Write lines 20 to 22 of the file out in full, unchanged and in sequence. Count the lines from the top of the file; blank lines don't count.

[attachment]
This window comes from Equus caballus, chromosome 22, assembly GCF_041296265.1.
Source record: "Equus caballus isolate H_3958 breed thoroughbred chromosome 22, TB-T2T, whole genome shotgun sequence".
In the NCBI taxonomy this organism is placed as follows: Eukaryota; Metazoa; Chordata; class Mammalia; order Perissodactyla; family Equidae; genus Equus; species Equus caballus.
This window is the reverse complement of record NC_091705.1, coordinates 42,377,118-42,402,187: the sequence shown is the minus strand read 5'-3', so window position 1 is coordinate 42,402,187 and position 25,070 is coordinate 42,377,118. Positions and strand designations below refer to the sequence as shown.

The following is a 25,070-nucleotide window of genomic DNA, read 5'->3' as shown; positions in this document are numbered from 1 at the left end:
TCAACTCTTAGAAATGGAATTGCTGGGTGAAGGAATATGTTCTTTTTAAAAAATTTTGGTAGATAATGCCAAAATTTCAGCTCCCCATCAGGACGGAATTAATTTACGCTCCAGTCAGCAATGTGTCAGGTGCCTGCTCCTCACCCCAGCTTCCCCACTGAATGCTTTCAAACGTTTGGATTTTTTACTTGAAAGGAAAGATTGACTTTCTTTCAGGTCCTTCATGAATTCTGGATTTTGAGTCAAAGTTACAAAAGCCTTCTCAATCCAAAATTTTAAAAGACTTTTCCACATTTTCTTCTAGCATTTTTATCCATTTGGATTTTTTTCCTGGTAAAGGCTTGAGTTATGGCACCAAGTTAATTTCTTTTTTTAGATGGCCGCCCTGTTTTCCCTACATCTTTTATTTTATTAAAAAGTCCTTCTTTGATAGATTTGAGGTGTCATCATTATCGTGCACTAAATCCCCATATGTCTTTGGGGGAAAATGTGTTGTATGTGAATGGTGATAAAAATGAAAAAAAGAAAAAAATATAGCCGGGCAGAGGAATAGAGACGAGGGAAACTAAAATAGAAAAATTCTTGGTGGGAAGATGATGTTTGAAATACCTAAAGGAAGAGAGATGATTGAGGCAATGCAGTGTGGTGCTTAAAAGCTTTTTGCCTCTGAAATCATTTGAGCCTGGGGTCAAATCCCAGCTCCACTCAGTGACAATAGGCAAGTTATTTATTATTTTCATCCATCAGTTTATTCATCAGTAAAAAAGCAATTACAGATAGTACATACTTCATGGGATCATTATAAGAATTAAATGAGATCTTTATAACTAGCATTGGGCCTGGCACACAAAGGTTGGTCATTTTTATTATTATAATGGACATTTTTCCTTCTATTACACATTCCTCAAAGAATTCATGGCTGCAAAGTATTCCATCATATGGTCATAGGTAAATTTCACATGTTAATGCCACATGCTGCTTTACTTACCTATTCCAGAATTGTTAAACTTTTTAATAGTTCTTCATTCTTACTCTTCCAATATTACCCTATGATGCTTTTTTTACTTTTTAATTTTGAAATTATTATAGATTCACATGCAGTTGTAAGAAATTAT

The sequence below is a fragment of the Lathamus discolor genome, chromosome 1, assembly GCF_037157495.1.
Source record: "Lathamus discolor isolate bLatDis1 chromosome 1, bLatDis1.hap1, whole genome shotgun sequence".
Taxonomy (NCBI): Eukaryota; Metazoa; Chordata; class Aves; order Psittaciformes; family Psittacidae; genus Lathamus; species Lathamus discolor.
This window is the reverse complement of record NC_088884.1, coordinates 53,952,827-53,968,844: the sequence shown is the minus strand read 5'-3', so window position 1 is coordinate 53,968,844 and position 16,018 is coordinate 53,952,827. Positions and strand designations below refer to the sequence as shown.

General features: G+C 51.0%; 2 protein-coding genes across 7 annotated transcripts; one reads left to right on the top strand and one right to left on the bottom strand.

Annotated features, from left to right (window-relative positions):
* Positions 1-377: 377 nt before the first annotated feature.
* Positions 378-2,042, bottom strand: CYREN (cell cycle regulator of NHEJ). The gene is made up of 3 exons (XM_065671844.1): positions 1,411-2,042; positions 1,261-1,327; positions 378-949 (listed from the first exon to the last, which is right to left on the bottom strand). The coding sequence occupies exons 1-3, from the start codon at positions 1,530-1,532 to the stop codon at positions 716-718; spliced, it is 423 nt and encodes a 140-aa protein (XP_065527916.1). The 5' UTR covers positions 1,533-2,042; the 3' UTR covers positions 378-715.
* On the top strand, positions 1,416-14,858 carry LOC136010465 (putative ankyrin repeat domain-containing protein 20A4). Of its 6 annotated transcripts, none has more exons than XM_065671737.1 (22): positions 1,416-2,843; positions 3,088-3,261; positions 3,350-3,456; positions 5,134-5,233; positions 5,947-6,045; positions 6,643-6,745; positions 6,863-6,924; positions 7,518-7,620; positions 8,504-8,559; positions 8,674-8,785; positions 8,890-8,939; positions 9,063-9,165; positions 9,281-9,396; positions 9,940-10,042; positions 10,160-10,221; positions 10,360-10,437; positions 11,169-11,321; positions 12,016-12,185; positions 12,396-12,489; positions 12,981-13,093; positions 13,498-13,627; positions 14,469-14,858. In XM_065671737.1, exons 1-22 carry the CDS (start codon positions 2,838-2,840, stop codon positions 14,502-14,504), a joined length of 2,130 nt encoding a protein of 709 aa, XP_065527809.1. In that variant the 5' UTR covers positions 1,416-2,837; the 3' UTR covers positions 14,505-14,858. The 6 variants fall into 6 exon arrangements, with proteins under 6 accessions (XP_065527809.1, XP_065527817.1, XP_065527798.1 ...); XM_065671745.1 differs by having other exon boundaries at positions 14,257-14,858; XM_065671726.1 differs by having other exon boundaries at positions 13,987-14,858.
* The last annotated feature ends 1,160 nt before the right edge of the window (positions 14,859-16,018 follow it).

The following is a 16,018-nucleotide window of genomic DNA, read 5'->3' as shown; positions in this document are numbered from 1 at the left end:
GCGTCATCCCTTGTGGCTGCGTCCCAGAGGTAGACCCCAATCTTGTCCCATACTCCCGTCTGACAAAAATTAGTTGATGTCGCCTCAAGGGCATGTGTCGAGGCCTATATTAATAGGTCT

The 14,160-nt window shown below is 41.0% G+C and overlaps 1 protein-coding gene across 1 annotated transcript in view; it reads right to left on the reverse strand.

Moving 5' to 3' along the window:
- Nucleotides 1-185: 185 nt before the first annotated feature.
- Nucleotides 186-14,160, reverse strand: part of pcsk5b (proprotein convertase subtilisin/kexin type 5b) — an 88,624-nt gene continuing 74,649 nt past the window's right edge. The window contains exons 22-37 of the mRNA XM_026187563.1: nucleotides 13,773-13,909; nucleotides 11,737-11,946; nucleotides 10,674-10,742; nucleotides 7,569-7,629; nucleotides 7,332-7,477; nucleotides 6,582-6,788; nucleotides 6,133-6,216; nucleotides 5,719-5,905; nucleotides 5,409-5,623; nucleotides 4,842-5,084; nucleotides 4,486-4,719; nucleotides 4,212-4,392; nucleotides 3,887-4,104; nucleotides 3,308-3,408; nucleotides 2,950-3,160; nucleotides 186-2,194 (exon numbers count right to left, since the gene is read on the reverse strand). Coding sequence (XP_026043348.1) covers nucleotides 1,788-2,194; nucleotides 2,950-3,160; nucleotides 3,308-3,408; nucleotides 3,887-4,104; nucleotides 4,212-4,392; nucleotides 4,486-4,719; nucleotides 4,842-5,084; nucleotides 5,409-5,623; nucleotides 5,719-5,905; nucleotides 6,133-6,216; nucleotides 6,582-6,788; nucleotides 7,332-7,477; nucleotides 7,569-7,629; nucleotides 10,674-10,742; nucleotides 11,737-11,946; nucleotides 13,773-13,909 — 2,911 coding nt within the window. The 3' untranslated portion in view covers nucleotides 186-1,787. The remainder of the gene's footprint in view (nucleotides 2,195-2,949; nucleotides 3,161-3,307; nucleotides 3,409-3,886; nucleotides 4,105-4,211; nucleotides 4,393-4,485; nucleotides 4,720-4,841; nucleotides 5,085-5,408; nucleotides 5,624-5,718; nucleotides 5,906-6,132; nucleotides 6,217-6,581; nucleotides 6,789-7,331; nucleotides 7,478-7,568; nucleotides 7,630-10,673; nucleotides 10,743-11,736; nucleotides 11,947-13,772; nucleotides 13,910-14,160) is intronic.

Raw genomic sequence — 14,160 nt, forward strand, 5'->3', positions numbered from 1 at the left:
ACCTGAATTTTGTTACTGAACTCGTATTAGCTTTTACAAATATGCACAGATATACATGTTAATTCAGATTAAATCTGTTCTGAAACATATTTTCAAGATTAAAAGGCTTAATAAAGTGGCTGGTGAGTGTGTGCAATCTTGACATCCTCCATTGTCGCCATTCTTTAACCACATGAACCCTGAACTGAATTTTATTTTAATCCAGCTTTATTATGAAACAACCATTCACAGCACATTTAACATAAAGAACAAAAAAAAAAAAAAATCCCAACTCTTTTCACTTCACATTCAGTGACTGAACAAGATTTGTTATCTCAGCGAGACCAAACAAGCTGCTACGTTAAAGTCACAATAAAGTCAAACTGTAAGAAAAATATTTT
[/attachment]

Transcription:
Moving 5' to 3' along the window:
- Nucleotides 1-185: 185 nt before the first annotated feature.
- Nucleotides 186-14,160, reverse strand: part of pcsk5b (proprotein convertase subtilisin/kexin type 5b) — an 88,624-nt gene continuing 74,649 nt past the window's right edge. The window contains exons 22-37 of the mRNA XM_026187563.1: nucleotides 13,773-13,909; nucleotides 11,737-11,946; nucleotides 10,674-10,742; nucleotides 7,569-7,629; nucleotides 7,332-7,477; nucleotides 6,582-6,788; nucleotides 6,133-6,216; nucleotides 5,719-5,905; nucleotides 5,409-5,623; nucleotides 4,842-5,084; nucleotides 4,486-4,719; nucleotides 4,212-4,392; nucleotides 3,887-4,104; nucleotides 3,308-3,408; nucleotides 2,950-3,160; nucleotides 186-2,194 (exon numbers count right to left, since the gene is read on the reverse strand). Coding sequence (XP_026043348.1) covers nucleotides 1,788-2,194; nucleotides 2,950-3,160; nucleotides 3,308-3,408; nucleotides 3,887-4,104; nucleotides 4,212-4,392; nucleotides 4,486-4,719; nucleotides 4,842-5,084; nucleotides 5,409-5,623; nucleotides 5,719-5,905; nucleotides 6,133-6,216; nucleotides 6,582-6,788; nucleotides 7,332-7,477; nucleotides 7,569-7,629; nucleotides 10,674-10,742; nucleotides 11,737-11,946; nucleotides 13,773-13,909 — 2,911 coding nt within the window. The 3' untranslated portion in view covers nucleotides 186-1,787. The remainder of the gene's footprint in view (nucleotides 2,195-2,949; nucleotides 3,161-3,307; nucleotides 3,409-3,886; nucleotides 4,105-4,211; nucleotides 4,393-4,485; nucleotides 4,720-4,841; nucleotides 5,085-5,408; nucleotides 5,624-5,718; nucleotides 5,906-6,132; nucleotides 6,217-6,581; nucleotides 6,789-7,331; nucleotides 7,478-7,568; nucleotides 7,630-10,673; nucleotides 10,743-11,736; nucleotides 11,947-13,772; nucleotides 13,910-14,160) is intronic.